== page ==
Wu Xing Xi (Five Beasts) was developed by Hua Tuo and by using the mimetic energies of the Tiger, Bear, Deer, Monkey and Bird, the body’s natural health systems can be regulated and balanced. These exercises were popular for health, but did not directly inspire the development of animal mimicry systems.
In 1600 a Shaolin Master, Bai Yu Feng, set out to revive the Shaolin system. He traveled throughout China for three years meeting teachers and learning a variety of styles. After the three years he returned to Shaolin and constructed a new style combining five systems he had encountered in his travels. This “new” style was Shaolin Five Animal Fist – Shaolin Wu Xing Quan.
Shaolin Five Animals
Shaolin Wu Xing Quan contains five distinct imitations – Tiger, Crane, Snake, Leopard and Dragon. Each of these styles existed before this form, but it was Bai Yu Feng who combined them into a single style in which each animal complimented the other. There had been records of animal boxing for centuries before Bai Yu Feng, but examples were scattered and none had captured the imagination like this style.
Each of these animals will be explored in detail in future articles, but I wanted to mention another version of Bai Yu Feng’s boxing – the Wu Xing Ba Fa Quan.
Wu Xing Ba Fa Quan means the Eight Laws of the Five Beasts Boxing and is an abridged form of Bai Yu Feng’s original style. In Wu Xing Ba Fa Quan the various aspects of the system help develop the practitioner so as to improve all of Gong Fu. In this form, Tiger exercises develop muscle strength and help increase bone density. Crane develops Jing (manifested Qi), while Snake develops the smooth control of Qi itself. The Leopard develops speed and strength, and the Dragon develops the ability to hold still. All of this is possible because of the correct application of the Ba Fa or the Eight Laws.
The eight laws are:
Proper use of internal skills
Proper use of external skills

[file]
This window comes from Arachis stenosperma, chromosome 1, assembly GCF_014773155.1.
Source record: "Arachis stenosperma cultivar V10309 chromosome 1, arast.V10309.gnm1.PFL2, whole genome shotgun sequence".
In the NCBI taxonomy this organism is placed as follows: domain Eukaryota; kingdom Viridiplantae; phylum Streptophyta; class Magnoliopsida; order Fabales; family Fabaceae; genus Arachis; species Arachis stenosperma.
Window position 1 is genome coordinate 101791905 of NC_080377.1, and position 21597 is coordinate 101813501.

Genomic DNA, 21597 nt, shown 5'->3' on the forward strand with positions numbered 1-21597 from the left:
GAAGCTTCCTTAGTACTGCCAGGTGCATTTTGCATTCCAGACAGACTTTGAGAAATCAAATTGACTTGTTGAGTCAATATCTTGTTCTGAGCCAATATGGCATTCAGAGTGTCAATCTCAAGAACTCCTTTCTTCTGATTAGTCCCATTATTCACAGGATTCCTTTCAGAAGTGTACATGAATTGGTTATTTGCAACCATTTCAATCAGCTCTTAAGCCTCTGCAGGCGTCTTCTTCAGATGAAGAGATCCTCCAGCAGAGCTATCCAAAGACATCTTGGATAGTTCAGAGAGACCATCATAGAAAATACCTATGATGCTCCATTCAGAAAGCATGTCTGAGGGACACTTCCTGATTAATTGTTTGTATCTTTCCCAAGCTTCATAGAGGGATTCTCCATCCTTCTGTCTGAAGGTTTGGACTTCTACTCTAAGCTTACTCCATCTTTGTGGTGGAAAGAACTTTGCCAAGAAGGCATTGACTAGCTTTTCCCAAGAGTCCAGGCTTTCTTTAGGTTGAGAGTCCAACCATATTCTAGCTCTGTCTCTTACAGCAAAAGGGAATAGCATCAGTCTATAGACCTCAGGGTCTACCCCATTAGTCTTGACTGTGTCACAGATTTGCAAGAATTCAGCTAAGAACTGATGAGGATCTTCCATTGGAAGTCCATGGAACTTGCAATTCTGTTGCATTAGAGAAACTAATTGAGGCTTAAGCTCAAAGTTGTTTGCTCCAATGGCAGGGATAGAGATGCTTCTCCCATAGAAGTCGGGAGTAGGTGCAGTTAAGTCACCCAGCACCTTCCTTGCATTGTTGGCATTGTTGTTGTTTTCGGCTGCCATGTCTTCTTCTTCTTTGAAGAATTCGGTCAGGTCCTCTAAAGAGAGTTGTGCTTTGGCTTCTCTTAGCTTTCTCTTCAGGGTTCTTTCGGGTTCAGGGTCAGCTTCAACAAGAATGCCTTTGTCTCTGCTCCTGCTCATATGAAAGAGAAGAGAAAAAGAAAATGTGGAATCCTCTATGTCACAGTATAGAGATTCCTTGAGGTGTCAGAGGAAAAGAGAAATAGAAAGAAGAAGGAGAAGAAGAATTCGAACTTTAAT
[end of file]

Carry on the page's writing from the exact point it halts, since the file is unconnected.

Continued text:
Right application of the mind
Development of the Six Harmonies through the hands
Development of the Six Harmonies through the feet and legs
Correct application of the three body zones
Proper implementation of Chin Na functionality
Proper development of Qi Gong.
Although some historians believe that Bai Yu Feng’s style was originally called Wu Xing Ba Fa Quan, the versions most commonly practiced in Shaolin today are only variations on the abstract form.
After Bai Yu Feng
After Bai Yu Feng, imitative styles became very popular and many different imitations began to appear. Apart from the original five animals of Tiger, Crane, Leopard, Dragon and Snake, there are many others such as Mantis, Eagle, Monkey, Drunkard, White Monkey, Dog, Phoenix, Elephant, the Lion, the Swallow, the Hawk, the Rooster, the Duck, the Fish, the Tortoise, the Toad, the Scorpion and many more. Some animals became so popular that they evolved into unique systems while many others survive as just a few techniques like the Vulture.
As the concept of mimetic practice spread, entire systems of exercise began to appear as well as weapon styles such as the Monkey Pole and the Drunken Sword. Through cinema they remain popular to this day.
Mimic styles are popular in Shan Men Shaolin Quan and there are many mimic routines in the curriculum. Students begin learning Wu Xing Ba Fa Quan at Level 6 (Purple Sash).